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Stocks better investment than realty: minister

TAIPEI, Taiwan -- As real estate prices peak, stocks may serve as better investment, because they are likely to provide a better rate of return, Finance Minister Chang Sheng-ford (張盛和) said yesterday.

Chang went to the Legislature yesterday to report on the government's latest fiscal measures. The stock market dipped on its opening yesterday. Kuomintang (KMT) lawmaker Lu Shiow-yen (盧秀燕) questioned Chang if it had anything to do with the recent wave of protests against the nuclear power plant construction.

Chang said in response that the stock market is very sensitive to changes in the government's major policies, adding that every time there was a halt to the construction, the local stock market would take a hit.

The reason is that nuclear power plants are closely tied to domestic energy supply and economic development, Chang explained.

When asked if the stock market will reach 9,000 points, Chang said that he is confident on the fundamentals of the local economy.

Give Up Real Estate for Stocks

Lawmaker Lai Shyh-bao (賴士葆) asked if the government intends to introduce capital from the real estate market to the stock market in light of the fact that it has recently rolled out various measures to suppress surging housing prices.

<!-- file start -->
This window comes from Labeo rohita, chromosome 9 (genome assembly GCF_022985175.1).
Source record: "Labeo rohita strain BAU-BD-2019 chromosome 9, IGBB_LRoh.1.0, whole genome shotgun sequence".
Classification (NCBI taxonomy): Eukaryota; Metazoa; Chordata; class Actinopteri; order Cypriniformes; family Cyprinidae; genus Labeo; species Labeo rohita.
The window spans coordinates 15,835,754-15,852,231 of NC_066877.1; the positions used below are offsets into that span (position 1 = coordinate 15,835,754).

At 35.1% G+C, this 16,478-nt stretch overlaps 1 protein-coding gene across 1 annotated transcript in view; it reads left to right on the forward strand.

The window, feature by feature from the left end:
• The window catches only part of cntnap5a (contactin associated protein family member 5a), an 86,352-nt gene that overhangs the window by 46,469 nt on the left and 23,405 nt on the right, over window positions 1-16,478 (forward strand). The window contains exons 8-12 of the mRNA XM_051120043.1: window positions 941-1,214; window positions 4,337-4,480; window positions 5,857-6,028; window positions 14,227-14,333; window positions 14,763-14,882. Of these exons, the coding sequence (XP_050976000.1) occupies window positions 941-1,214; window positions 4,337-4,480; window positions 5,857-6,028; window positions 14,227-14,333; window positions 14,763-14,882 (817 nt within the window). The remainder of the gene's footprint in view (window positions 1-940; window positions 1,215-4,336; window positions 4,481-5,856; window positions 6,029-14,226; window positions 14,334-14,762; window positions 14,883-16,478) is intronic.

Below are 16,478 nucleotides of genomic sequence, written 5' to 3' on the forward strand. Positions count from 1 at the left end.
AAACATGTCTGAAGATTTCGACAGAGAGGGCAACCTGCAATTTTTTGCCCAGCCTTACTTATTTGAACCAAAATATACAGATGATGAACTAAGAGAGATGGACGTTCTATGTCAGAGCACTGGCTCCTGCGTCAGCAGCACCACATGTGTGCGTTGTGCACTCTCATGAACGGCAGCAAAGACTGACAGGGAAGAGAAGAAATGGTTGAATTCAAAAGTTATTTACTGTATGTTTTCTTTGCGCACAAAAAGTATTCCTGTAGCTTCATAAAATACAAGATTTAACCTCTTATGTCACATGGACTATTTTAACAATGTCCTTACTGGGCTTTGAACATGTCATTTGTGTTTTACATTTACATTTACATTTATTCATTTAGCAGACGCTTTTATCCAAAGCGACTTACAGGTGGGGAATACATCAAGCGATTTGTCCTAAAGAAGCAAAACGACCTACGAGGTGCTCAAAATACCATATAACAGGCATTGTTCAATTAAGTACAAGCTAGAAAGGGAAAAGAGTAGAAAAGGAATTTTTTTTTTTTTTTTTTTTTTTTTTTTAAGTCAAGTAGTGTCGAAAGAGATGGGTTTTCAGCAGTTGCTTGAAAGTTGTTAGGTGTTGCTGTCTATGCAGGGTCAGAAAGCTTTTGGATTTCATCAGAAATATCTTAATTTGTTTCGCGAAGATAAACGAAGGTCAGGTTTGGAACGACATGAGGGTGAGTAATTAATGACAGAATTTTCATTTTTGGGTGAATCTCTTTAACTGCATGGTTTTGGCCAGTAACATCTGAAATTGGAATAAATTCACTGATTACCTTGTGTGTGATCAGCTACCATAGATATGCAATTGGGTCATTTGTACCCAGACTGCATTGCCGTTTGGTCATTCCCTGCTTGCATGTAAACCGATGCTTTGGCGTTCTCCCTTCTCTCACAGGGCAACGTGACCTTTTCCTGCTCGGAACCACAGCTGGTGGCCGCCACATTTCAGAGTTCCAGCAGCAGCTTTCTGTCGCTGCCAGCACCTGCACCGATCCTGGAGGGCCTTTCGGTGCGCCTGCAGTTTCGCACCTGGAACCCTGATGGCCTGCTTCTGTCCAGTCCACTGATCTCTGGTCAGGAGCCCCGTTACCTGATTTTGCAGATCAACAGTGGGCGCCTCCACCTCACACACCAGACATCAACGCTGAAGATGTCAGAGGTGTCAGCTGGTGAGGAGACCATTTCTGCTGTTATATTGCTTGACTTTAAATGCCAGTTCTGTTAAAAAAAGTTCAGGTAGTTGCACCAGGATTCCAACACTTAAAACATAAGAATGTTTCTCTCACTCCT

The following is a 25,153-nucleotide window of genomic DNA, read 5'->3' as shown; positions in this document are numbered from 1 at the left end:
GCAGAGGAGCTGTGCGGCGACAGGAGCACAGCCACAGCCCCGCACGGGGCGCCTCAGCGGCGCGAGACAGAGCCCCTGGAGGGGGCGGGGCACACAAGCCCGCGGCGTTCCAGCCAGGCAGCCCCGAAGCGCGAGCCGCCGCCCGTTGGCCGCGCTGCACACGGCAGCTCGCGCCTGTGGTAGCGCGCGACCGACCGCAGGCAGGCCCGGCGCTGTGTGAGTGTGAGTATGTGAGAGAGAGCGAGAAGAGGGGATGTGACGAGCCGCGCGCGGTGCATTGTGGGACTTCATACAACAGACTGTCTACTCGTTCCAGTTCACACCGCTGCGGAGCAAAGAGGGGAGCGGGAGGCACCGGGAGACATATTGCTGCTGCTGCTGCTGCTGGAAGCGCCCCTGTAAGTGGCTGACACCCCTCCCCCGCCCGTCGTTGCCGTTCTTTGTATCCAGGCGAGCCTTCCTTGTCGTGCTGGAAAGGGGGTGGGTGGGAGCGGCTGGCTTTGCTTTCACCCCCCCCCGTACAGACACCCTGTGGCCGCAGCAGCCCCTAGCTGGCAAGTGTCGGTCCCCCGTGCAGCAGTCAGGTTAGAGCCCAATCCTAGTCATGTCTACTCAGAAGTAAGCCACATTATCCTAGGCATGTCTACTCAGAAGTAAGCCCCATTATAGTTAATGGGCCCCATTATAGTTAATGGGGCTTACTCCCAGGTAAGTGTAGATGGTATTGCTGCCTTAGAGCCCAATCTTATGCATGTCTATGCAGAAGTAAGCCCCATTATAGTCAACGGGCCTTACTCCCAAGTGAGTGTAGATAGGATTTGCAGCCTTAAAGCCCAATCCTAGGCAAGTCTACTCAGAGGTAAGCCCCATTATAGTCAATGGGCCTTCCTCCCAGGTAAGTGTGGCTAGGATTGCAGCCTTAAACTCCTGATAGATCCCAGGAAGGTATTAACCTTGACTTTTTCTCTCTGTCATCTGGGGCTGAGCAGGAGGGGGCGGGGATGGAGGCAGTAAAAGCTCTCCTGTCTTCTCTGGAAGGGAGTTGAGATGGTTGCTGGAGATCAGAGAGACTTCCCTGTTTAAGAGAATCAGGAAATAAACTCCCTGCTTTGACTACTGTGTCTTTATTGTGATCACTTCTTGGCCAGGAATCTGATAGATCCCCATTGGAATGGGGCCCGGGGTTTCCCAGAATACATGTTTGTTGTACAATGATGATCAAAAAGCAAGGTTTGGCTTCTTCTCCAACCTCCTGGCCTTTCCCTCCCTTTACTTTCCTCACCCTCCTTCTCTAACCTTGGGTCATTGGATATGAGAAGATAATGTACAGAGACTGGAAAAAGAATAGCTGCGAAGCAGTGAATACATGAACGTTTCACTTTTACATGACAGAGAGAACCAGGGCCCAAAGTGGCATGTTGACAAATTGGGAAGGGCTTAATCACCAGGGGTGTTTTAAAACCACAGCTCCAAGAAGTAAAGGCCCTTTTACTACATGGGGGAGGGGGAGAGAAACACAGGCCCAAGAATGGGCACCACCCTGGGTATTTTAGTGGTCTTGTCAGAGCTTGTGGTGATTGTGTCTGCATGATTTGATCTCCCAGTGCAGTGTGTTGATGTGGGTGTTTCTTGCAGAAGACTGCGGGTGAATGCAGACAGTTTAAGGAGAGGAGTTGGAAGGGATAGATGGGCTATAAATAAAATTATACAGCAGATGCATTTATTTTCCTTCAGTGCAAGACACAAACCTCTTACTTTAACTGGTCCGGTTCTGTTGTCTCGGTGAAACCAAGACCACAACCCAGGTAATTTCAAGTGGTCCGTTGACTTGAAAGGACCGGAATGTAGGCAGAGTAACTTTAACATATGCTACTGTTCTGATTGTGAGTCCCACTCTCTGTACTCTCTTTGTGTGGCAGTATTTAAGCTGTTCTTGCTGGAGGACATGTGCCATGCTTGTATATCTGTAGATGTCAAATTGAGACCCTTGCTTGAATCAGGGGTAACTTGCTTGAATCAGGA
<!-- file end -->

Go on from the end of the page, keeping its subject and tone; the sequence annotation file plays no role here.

In response, Chang said that housing prices are now on the high ground and their rate of return has declined, while the stock market has a better rate of return.

It is reasonable that capitals flow to investment targets with a higher rate of return, Chang said.

The minister pointed out three factors that have caused Taipei's surging property prices, namely abundant free-flowing capital, high demand and low supply and the expectation of continuously rising housing prices.

More Measures to Suppress Surging Prices

Chang said that property prices are slated to drop. However, he stressed that prices must come down over a number of years, instead of within a short period of time, so as not to cause any catastrophic consequences in the finance market.

The government will launch other measures to cool down surging realty prices. This, Chang said, will counter the popular expectation of a continuously booming real estate market. In addition to raising the “non-owner-occupied property” housing tax from 1.5 percent to 3.6 percent, the Ministry of Finance intends to build housing units for young people who cannot afford to buy new homes.

In addition, the government may grant tax benefits to landlords who rent out their housing units at a reduced price for low- to middle-income families, the minister said.

Pension Funds' Outstanding Performance

Thanks to booming stock markets in March around the globe, labor insurance and pension funds managed by the Bureau of Labor Funds, under the Ministry of Labor, profited NT$47.9 billion in the first quarter.

According to the Bureau of Labor Funds, the value of the labor pension fund totaled NT$1.1323 trillion while the labor insurance fund totaled NT$610.8 billion. At the end of March, the two funds' rates of return were pegged at 2.25 percent and 2.33 percent, respectively.

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